July 2, 2002 --
Justin Dart, Jr., died June 22 at his home in Washington D.C. "A leader of the international disability rights movement and a renowned human rights activist, widely recognized as 'the father of the Americans with Disabilities Act' and 'the godfather of the disability rights movement,' Dart had for the past several years struggled with the complications of post-polio syndrome and congestive heart failure," wrote disability historian Fred Pelka and Justice For All's Fred Fay, who composed Dart's official obituary ( online at the JFA website at http://www.jfanow.org/cgi/getli.pl?1532)
The Washington Post was among many media outlets with story about Dart's passing. Reporter Louie Estrada, who called the 71-year-old Dart "a wheelchair-using champion of the rights of the disabled,"wrote that Dart, "whose father was a member of President Ronald Reagan's original 'kitchen cabinet,' had been a self-described citizen advocate for civil rights for the past five decades and a leading figure in developing government policy on civil rights and health care for the disabled.
"He helped craft the language of the ADA, which requires public facilities to be adapted to accommodate disabled people, as chairman of the Congressional Task Force on the Rights and Empowerment of Americans with Disabilities from 1988 to 1990," wrote Estrada, and noted that Dart had "received the Presidential Medal of Freedom, the nation's highest civilian award, in 1998." Read the entire obituary, which gives a history of Dart's earlier years, at http://www.washingtonpost.com/ac2/wp-dyn/A29841-2002Jun22?language=printer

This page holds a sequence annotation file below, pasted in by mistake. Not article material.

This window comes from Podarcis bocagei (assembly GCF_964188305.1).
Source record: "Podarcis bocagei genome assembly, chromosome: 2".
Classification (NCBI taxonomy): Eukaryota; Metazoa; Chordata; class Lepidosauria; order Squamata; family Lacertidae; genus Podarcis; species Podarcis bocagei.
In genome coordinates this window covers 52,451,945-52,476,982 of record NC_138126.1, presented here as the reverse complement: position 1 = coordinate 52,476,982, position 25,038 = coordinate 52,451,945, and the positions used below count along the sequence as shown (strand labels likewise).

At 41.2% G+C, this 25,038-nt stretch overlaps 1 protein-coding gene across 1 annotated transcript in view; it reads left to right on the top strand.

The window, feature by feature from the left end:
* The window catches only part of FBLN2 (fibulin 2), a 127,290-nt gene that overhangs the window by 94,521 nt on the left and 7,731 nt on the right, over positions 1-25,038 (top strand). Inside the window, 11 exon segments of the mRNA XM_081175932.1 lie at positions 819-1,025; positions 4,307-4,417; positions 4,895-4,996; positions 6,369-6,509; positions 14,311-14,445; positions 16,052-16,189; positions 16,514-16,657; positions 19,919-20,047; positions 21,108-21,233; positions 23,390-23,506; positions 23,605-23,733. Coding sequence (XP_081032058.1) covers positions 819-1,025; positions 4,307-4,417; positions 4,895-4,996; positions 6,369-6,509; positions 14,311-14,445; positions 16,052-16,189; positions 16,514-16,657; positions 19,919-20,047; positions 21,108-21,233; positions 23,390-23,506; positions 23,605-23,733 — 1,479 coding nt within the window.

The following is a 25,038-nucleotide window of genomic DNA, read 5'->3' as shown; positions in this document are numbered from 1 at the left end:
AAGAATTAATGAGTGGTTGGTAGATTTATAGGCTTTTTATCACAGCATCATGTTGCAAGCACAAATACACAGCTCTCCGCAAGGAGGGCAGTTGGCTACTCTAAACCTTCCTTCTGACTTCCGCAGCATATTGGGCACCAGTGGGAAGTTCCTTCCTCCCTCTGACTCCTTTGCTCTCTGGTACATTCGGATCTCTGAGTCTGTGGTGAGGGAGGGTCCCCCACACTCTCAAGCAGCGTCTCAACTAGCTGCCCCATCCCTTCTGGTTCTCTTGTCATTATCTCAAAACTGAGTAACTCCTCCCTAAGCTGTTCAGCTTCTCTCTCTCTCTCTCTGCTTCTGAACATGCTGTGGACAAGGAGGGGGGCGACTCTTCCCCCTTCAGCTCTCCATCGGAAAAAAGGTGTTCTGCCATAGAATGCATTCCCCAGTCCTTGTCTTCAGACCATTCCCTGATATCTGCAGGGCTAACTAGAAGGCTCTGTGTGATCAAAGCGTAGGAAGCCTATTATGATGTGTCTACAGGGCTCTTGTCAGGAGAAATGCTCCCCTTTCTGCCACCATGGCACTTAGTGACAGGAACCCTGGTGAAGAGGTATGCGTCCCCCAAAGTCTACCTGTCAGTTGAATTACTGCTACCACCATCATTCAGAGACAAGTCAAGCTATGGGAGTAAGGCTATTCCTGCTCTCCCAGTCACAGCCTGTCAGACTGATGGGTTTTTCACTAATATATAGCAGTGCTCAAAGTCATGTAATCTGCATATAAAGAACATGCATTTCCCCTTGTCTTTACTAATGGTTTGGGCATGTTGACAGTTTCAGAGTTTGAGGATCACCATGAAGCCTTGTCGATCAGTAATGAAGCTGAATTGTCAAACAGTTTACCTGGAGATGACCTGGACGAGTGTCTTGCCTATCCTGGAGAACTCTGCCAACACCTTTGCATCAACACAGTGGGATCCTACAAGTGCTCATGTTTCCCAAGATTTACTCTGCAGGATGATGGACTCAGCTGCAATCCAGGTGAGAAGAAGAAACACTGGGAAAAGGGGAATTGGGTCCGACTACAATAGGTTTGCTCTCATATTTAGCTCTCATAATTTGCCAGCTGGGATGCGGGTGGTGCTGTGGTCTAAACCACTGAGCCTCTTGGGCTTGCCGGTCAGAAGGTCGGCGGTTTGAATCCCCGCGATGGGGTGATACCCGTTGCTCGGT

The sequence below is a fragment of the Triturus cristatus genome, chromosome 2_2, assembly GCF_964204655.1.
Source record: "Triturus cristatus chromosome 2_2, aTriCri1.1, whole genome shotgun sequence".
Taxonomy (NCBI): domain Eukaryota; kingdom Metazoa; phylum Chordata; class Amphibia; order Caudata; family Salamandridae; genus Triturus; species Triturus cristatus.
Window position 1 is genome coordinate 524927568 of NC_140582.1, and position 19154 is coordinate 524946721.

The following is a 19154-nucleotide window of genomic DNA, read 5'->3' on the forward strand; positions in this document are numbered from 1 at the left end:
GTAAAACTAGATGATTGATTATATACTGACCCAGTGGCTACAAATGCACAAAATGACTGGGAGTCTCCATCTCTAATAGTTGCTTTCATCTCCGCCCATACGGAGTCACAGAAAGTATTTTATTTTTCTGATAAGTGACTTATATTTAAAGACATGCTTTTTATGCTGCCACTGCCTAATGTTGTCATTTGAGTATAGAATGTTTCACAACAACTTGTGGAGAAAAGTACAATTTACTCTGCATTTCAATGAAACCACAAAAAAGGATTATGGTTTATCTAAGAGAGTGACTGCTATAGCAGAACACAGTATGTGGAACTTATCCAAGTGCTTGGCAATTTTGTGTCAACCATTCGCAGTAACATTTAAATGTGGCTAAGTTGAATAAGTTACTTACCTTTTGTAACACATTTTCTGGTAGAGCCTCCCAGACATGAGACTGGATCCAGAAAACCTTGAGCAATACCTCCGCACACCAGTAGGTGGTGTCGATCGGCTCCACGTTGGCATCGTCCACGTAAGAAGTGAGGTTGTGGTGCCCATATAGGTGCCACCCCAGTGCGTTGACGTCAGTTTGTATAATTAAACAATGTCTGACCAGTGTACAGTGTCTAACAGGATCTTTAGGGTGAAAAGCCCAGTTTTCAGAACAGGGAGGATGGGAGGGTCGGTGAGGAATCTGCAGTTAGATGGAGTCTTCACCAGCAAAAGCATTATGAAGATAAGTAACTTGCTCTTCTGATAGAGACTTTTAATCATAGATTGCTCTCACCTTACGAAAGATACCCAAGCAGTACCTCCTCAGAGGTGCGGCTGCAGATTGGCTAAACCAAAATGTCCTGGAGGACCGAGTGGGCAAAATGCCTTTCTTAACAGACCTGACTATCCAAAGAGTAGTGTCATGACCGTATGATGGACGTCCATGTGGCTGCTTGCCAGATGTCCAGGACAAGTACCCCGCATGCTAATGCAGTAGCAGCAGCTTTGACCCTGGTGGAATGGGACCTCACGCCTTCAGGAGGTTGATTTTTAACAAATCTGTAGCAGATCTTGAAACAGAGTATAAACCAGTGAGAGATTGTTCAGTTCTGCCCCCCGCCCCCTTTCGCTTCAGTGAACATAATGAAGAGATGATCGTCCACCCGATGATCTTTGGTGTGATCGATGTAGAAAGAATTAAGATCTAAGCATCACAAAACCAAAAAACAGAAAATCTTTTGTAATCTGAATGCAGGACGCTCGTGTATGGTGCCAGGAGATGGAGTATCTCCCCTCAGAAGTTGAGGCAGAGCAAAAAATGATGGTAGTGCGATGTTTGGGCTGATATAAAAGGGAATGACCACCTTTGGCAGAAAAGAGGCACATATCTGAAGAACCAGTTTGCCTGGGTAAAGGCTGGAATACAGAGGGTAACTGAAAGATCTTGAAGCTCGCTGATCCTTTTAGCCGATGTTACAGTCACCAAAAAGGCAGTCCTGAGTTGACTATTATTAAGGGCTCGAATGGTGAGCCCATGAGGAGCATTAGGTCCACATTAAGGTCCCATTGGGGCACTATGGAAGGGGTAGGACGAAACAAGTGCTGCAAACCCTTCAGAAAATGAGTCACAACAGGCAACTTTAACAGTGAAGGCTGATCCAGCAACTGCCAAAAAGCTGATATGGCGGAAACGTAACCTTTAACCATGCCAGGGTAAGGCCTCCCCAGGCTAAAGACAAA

In addition to The Washington Post and the Associated Press, media outlets running stories about Dart included the New York Times, The Chicago Tribune, the Los Angeles Times and many other media outlets. CNN ran a brief newsitem about his passing which appeared for several days; it can now be found at http://www.cnn.com/2002/US/06/22/obit.dart.ap/index.html National Public Radio's story about Dart by Joseph Shapiro can be found at http://search.npr.org/cf/cmn/segment_display.cfm?segID=145767
The Ican website has put up an interactive board to post messages about Justin's passing; it's online at http://www.icanonline.net/guestbookjd.cfm
Yoshiko Dart, Justin's widow, has issued an open invitation to the disability community to come to "a celebration of life, empowerment, solidarity and love to be held on the afternoon and evening of July 26th in Washington, D.C. A group of Justin's dear friends are currently working on the details of the service and celebration, and a more detailed announcement will be sent as the final arrangements are worked out," she writes. "For those of you who want to join us in D.C., we welcome you."